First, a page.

Fujifilm X-T30: The best features of the X-T3 but without the price tag

Written by Simon Wyndham

Fujifilm

Today Fujifilm announced the , an APS-C type mirrorless camera that on first inspection appears to be a smaller, less expensive version of the well regarded .

In truth the is a successor to the X-T20, a camera that was one of Fujifilm's best sellers. That said, the new does in fact appear to retain quite a number of the capabilities of its larger and more expensive sibling, the .

Okay, so let's look at what is different compared to the X-T3. For one thing the X-T30 is not weather sealed. It is, as mentioned, much smaller, which means that controls such as the ISO and shutter speed dials are not there. Video wise the X-T30 can record up to 30p vs the X-T3's 60p. Bitrate is also reduced down to 200Mbps compared to 400Mbps. If you record video internally you are also restricted to 8-bit colour at 4:2:0. Although super slow motion at 120fps is available in HD mode. F-log recording in 10-bit 4:2:2 is available with external recording via the HDMI port.

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Those are the main differences. But now for the positives. The very positives. The X-T30 contains the same 26.1MP X Trans CMOS sensor that is in the X-T3, and it also utilises the same X Processor 4. In addition to this the X-T3 has more advanced auto focus than the T3. At least until new firmware is available for the T3 later in the year. The AF system allows face selection when there is more than one person, allowing you to prioritise a particular individual. In fact the system is so good that it can detect faces down a minimum of 7% of the frame space.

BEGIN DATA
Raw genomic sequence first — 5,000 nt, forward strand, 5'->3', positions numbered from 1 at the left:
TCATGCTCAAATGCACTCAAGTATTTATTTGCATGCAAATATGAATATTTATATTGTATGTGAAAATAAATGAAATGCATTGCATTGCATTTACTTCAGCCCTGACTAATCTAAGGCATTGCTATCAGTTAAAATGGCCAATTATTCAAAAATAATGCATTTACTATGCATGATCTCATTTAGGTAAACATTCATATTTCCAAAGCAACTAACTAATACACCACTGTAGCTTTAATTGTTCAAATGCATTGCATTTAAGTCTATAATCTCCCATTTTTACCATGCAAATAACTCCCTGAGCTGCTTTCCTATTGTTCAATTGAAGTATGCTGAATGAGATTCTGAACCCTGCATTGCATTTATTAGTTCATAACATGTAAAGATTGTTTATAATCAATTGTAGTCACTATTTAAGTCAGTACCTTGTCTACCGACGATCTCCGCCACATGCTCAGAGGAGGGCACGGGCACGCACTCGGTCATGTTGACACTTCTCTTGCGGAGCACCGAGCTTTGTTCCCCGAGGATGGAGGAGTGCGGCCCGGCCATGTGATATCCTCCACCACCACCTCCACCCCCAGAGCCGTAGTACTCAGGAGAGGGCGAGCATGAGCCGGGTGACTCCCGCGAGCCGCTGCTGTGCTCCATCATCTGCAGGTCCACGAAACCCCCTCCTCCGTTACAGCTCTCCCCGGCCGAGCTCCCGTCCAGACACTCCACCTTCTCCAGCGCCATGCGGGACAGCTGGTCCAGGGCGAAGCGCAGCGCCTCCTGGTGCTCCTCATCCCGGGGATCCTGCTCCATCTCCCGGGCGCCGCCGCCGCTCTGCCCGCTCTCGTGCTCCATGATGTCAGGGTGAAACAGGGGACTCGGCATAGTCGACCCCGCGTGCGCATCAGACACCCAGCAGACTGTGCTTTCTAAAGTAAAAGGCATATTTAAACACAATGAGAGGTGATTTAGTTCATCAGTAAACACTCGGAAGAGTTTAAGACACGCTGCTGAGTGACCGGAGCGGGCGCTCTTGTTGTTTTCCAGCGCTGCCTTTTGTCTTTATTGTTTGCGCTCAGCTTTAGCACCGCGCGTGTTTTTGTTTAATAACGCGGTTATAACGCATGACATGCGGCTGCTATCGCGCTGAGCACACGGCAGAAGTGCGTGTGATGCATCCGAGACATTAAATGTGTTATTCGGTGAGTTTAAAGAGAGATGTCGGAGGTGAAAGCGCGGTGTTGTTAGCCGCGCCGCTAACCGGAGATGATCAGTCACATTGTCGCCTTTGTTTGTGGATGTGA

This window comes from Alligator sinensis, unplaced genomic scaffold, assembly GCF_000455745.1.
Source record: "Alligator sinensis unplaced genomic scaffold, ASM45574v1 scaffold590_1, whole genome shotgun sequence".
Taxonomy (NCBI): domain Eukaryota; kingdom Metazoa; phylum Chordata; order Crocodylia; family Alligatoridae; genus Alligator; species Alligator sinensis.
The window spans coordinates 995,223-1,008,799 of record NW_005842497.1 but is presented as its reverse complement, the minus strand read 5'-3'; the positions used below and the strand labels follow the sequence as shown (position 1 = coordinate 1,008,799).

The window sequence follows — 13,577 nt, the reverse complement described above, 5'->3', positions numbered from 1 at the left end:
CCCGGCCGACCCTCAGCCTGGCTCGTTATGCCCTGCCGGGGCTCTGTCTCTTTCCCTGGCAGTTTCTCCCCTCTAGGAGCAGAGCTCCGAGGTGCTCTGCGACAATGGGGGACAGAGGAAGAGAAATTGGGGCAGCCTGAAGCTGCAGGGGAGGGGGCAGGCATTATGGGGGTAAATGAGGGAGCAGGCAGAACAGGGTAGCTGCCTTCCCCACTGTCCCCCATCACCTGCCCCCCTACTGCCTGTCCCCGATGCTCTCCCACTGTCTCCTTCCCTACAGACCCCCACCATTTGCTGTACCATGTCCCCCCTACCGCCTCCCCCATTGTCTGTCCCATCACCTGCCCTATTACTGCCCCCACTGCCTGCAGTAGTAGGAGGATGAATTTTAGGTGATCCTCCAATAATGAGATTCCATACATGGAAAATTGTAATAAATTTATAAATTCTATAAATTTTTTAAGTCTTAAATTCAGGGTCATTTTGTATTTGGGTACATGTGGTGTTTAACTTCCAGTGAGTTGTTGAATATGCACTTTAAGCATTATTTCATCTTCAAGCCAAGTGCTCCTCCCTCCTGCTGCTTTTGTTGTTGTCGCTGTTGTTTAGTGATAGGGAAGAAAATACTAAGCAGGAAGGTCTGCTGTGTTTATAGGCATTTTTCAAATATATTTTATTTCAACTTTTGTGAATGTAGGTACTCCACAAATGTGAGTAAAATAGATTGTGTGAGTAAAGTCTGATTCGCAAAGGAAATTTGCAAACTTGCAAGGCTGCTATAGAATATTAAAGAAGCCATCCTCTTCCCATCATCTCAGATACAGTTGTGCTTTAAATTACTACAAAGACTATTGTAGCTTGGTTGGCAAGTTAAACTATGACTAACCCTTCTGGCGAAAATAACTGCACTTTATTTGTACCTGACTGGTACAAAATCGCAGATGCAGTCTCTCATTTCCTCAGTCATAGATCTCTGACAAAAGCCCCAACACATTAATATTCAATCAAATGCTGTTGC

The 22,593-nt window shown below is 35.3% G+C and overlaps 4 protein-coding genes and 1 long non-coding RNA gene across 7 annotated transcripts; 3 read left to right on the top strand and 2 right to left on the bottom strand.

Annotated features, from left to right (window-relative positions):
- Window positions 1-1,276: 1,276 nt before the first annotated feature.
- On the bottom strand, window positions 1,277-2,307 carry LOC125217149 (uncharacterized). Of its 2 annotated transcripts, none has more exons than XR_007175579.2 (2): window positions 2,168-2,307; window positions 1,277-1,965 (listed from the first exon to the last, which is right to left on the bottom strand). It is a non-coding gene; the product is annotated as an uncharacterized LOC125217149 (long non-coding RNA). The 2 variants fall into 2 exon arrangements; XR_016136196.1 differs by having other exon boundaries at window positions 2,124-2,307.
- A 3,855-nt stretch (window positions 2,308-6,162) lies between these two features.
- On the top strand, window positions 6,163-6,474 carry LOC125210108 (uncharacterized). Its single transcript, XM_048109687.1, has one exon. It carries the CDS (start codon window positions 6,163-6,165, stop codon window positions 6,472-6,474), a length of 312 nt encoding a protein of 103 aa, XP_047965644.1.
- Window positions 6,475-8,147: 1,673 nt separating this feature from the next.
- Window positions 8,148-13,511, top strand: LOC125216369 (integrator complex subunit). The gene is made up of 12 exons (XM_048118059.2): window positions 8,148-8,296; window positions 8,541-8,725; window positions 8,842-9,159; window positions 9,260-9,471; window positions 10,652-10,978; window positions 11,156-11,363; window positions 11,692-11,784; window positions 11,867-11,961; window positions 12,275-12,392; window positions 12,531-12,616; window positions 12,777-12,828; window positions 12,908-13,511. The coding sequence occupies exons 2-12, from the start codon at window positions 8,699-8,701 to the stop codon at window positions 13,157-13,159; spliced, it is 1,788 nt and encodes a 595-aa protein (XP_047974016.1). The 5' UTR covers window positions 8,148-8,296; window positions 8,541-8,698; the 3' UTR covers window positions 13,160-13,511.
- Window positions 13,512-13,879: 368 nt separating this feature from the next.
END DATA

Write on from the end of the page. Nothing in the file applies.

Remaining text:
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ISO ranges from 80-51200 in extended mode and 160-12800 in the standard setting. Fans of the Fuji film simulation modes will be pleased to know that the comes with the famed ETERNA mode, which works for both stills and video. The fastest flash synch speed is 1/180, which may be a little slow for some these days, but on a camera of this price is quite acceptable.

The weighs in at an incredibly light 383g without lens, meaning that it will make for a great travel companion. Whilst it may not have all the bells and whistles of its larger brethren, at £849 for the camera body, the is likely to be just as popular, if not more so, than the camera it is succeeding.

Find out more about the Fujifilm X-T30 at the Fujifilm website.

Tags: Production

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